A series of vignettes taken from the author's experiences working as a teacher for juveniles in an adult jail in New York. He takes the dialog down verbatim so expect to see plenty of F-words. Chura has a gift for capturing the personalities (both the kids and the prison staff) in just a couple of pages, and you wind up pitying all of them and wondering what could be done to fix the terrible mess that is the corrections system in America. I would recommend it with like books such as No Matter ...more
Aug 15, 2012 rated it really liked it
Shelves: y-a
Non-fiction vignettes of ten years spent teaching incarcerated youth in a county facility in upstate New York. Chura does an amazing job of rendering both the comedy and tragedy in the daily existence of these young people. The writing compels the reader to keep going. It's poetic, flowing, dramatic, and infused with the drama of street language. The book is written as objectively as a self described "bleeding heart liberal" can manage. Chura does not attempt to solve the issues that result in ...more
Jun 30, 2010 rated it liked it
Shelves: yyay, nonfic
Every time David Chura uses a term like "shorties" in one of his narratives I could totally hear it said in a square white guy voice. Still, not many white guys can speak with such authority on the lives of young adults in adult prisons, and it was with great interest that I read through Chura's stories. Each chapter has sort of a theme or deals with one prisoner, so it's not a memoir, and I quite enjoyed the format.
Apr 05, 2014 rated it it was ok
I was disappointed-- something was missing for me in this book to make me read memoir-like books that document their careers dealing with people that others want to know more about (books about social workers, law enforcement, etc.).

I understand how he was detailing his situation through the lives that he came in contact with but it lacked something I just can't put my finger on.
Jun 04, 2012 rated it it was amazing
A must read for anyone who works with at-risk youths. The author speaks from experience, and his passion is palpable on every page. Real without being weepy, factual without being preachy, we need more like this one!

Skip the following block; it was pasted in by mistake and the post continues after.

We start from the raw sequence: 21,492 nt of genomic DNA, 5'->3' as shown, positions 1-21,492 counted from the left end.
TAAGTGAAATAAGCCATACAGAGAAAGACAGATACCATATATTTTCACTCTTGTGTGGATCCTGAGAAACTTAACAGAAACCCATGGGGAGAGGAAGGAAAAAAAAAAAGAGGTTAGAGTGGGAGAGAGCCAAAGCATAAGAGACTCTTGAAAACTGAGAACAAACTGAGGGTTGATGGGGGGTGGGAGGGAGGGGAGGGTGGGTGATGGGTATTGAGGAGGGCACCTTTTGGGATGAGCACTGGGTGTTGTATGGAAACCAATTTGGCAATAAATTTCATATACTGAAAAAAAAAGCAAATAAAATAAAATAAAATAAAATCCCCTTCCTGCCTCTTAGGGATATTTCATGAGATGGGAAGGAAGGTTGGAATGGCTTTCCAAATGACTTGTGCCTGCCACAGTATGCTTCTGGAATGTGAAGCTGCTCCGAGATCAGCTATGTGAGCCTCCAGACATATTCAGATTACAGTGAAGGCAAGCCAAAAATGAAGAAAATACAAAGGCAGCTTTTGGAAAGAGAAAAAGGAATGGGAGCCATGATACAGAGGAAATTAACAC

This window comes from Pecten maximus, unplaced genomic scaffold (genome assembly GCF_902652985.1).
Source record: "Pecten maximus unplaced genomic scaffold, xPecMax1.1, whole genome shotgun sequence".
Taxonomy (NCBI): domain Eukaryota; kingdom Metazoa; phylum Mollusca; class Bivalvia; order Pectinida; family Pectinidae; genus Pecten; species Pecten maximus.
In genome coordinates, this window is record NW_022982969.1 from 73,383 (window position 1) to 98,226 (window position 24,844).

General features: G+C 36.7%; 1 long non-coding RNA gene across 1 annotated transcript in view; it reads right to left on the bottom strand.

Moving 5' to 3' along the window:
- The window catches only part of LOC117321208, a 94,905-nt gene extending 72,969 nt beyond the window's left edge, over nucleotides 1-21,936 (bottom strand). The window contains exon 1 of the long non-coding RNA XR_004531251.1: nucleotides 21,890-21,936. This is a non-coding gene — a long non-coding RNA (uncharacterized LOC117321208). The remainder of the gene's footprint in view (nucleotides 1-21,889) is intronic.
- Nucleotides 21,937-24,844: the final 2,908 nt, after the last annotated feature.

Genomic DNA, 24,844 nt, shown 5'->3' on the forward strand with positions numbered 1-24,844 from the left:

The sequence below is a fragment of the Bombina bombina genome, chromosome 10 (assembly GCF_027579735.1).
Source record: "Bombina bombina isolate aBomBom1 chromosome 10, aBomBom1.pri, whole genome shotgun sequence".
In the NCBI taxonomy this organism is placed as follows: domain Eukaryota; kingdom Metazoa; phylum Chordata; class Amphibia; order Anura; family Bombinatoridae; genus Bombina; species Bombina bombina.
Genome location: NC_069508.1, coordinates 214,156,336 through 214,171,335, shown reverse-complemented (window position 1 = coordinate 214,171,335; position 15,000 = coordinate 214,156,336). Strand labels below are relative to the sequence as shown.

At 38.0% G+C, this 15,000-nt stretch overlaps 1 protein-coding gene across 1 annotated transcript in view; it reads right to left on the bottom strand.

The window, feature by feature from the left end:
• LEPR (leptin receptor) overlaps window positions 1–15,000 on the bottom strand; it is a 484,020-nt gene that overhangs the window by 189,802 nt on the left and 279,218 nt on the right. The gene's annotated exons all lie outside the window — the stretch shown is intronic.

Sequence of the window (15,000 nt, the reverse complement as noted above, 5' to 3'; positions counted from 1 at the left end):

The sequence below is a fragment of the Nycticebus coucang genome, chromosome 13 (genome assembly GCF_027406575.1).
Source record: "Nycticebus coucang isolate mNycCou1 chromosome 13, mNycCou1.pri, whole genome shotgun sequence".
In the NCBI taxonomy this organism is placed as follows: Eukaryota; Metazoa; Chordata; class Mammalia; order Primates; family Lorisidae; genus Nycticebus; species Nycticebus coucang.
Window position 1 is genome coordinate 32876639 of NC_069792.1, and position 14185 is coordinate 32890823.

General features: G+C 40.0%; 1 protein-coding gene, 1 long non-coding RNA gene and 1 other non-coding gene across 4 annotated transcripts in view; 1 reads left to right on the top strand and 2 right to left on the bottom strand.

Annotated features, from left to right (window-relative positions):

Oct 29, 2010 rated it liked it
Read the whole review!
The kids in this book are not lovable and some have committed terrible crimes. Yet the author does a superb job at demonstrating their humanity and protraying the terrible conditions of their upbringin. At times though, it is a bit cliche.
Jun 07, 2010 marked it as to-read
Shelves: youth, non_fiction
I Don't Wish Nobody To Have a Life Like Mine: Tales of Kids in Adult Lockup by David Chura (2010)
Mar 27, 2011 rated it it was ok
It could have been done better.
Oct 19, 2011 rated it it was ok  ·  review of another edition
Shelves: read_and_review
So I thought this would be more like No Choirboy by Susan Kuklin, and I was disappointed that it's all from Chura's point of view. He's a good writer though.
Mar 08, 2010 rated it liked it
Shelves: nf
Sort of disjointed, didn't start to come to a point until we were several chapters in, and then the point was sort of lame. I enjoyed it because I have interest in this topic.
Mar 02, 2010 rated it really liked it
Shelves: non-fiction-read
Absolutely brilliant. Gripping, life-changing stuff here...
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David Chura has worked with at-risk teenagers for the past forty years. He has been a counselor in a community crisis center and in a psychiatric hospital, and a teacher in various alternative high school education programs. For ten years he taught high school kids locked up in a New York adult county prison. His creative nonfiction writing is often inspired by the people he's worked with and the ...more